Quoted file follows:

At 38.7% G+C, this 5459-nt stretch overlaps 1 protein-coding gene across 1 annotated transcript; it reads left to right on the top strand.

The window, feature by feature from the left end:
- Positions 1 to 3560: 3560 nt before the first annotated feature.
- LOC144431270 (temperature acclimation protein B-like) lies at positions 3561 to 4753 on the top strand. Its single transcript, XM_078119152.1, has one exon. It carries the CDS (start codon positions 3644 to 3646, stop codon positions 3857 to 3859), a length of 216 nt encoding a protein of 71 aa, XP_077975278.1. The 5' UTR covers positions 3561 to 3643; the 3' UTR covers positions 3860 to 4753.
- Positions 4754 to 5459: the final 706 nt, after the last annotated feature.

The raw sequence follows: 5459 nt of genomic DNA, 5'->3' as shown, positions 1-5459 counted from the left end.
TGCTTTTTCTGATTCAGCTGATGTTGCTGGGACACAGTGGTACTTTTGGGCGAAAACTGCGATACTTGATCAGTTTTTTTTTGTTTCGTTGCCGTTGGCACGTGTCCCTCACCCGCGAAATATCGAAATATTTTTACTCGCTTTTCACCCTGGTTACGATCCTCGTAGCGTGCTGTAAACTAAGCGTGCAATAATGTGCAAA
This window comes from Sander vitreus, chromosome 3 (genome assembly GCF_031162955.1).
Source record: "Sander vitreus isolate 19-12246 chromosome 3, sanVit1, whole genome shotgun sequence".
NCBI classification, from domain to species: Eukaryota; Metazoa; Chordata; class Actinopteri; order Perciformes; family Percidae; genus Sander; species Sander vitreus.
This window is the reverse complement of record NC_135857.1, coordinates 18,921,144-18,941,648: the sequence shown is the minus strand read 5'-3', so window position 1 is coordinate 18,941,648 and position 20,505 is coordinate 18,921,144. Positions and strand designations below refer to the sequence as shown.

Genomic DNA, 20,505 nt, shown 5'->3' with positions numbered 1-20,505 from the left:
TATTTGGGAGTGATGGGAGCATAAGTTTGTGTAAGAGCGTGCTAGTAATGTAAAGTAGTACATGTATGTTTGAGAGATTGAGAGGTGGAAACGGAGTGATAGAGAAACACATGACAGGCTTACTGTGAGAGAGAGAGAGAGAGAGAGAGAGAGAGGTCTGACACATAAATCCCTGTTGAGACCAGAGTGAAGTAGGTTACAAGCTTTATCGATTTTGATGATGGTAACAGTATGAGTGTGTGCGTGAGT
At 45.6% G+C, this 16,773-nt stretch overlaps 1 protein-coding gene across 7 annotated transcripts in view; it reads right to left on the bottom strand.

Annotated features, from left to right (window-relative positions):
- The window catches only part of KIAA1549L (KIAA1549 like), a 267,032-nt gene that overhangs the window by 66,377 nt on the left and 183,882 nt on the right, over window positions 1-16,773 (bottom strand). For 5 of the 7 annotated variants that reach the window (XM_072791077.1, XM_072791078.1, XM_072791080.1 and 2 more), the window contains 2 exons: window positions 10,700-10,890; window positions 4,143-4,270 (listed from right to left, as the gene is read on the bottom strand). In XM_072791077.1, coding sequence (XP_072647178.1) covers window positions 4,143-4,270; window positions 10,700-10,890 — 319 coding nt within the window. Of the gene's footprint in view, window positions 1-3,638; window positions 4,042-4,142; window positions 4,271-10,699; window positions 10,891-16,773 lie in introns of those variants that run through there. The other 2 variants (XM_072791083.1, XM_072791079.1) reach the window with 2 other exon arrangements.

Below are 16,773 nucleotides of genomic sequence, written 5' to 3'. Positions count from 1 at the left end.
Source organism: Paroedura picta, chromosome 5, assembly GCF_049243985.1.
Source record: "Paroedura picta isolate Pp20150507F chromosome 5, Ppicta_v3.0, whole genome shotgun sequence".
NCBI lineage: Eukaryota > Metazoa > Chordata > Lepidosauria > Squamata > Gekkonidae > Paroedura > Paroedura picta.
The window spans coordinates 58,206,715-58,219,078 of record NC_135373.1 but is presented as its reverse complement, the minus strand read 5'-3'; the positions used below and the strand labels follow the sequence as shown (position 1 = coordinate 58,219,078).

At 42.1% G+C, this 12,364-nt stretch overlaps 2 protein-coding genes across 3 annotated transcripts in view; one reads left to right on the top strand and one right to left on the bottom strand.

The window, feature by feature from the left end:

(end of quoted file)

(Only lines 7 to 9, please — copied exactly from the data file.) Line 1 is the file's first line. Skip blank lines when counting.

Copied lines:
TGCTTTTTCTGATTCAGCTGATGTTGCTGGGACACAGTGGTACTTTTGGGCGAAAACTGCGATACTTGATCAGTTTTTTTTTGTTTCGTTGCCGTTGGCACGTGTCCCTCACCCGCGAAATATCGAAATATTTTTACTCGCTTTTCACCCTGGTTACGATCCTCGTAGCGTGCTGTAAACTAAGCGTGCAATAATGTGCAAA
This window comes from Sander vitreus, chromosome 3 (genome assembly GCF_031162955.1).
Source record: "Sander vitreus isolate 19-12246 chromosome 3, sanVit1, whole genome shotgun sequence".